56 Wn.2d 738, EDGAR J. GALVIN et al., Respondents, v. THE STATE TAX COMMISSION et al., Appellants

[No. 35483. En Banc.      Supreme Court      September 15, 1960.]

EDGAR J. GALVIN et al., Respondents, v. THE STATE TAX
                COMMISSION et al., Appellants.1

[1] CONSTITUTIONAL LAW - PERSONS ENTITLED TO RAISE CONSTITUTIONAL QUESTION. Out-of-state tobacco wholesalers shipping tobacco products to ultimate consumers in the state had no standing to challenge the validity of the tax of twenty-five per cent of the wholesale sales price of these products imposed on such wholesalers by Laws of 1959, Ex. Ses., chapter 5, where the State Tax Commission had made no attempt to collect the tax from such wholesalers, and they were, therefore, in no way discriminated against by the enforcement of the tax.

[2] TAXATION - CONSTITUTIONAL REQUIREMENTS - EQUALITY AND UNIFORMITY - DISTINCTION - VALIDITY. A wholesale tobacco dealer doing business within the state was not unjustly discriminated against because Laws of 1959, Ex. Ses., chapter 5, imposed such a tax upon the dealer but did not purport to tax tobacco products being purchased by resident consumers outside the state either by mail order or actual purchase; since the distinction between ultimate consumers who purchase tobacco products in interstate commerce for their own use, and those manufacturing or bringing into the state such products for sale, is a reasonable one, and does not render the statute unconstitutional.

[3] CONSTITUTIONAL LAW - PERSONS ENTITLED TO RAISE CONSTITUTIONAL QUESTION. Out-of-state tobacco wholesalers shipping tobacco products both to consumers and retailers within the state were not affected in any manner which presented a constitutional or justiciable issue by that portion of Laws of 1959, Ex. Ses., chapter 5 which imposed a "floor stocks tax," of twenty-five per cent of the wholesale sales price of certain tobacco products that every distributor of tobacco had on hand on the effective date of the act, where no attempt had been made to impose this tax on such out-of-state wholesalers.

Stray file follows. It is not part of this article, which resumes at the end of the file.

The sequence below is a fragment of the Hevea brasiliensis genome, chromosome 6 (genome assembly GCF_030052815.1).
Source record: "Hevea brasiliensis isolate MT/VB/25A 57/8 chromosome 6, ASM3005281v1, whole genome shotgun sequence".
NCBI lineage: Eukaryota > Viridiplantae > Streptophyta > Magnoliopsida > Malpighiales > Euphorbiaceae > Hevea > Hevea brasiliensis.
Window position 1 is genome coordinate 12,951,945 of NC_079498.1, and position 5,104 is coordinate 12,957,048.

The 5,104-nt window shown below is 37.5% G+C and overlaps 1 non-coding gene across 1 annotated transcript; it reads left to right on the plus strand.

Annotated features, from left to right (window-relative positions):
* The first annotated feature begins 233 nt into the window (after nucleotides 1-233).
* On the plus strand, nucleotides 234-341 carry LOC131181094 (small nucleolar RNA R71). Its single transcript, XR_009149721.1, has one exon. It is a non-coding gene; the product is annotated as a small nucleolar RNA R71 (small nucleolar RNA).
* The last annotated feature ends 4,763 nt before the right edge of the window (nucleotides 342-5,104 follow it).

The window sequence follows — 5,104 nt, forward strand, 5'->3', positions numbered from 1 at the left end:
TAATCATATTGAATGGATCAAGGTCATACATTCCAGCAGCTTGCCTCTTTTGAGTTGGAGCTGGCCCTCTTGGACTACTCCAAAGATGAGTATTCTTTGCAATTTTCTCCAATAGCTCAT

[4] TAXATION - CONSTITUTIONAL REQUIREMENTS - EQUALITY AND UNIFORMITY - DISTINCTION - VALIDITY. Wholesale tobacco dealers doing business within the state were not affected by such "floor stocks tax" in any manner that presented a constitutional or justiciable issue, notwithstanding that the provisions of the act did not include stocks held by retailers on the effective date of the act, where the State Tax Commission had enforced the tax against such retailers.


1 Reported in 355 P. (2d) 362.

[2] See Ann. 89 A. L. R. 1435, 110 A. L. R. 1487; Am. Jur., Sales and Use Taxes, 6.

 Sept. 1960]     GALVIN v. STATE TAX COM.           739

Appeal from a judgment of the Superior Court for Thurston county, No. 31454, Raymond W. Clifford, J., entered December 21, 1959, upon findings in favor of the plaintiffs, in an action for a declaratory judgment. Reversed.

The Attorney General, John W. Riley and Henry W. Wager, Assistants, for appellants.

Monheimer & Schenner (John M. Schermer, of counsel), for respondents.

PER CURIAM. -

This is an action brought to test the constitutionality of the "Tobacco products" tax, being 11 through 21 of chapter 5, Laws of 1959, Ex. Ses., p. 1671.

The tax is twenty-five per cent of the wholesale sales price, and is upon the sale, use, consumption, handling, or distribution of tobacco products as defined by the act (cigars are included; cigarettes excluded).

      The tax is to be paid by dis- The tax is imposed at the
      tributors, defined as,           time when the distributor,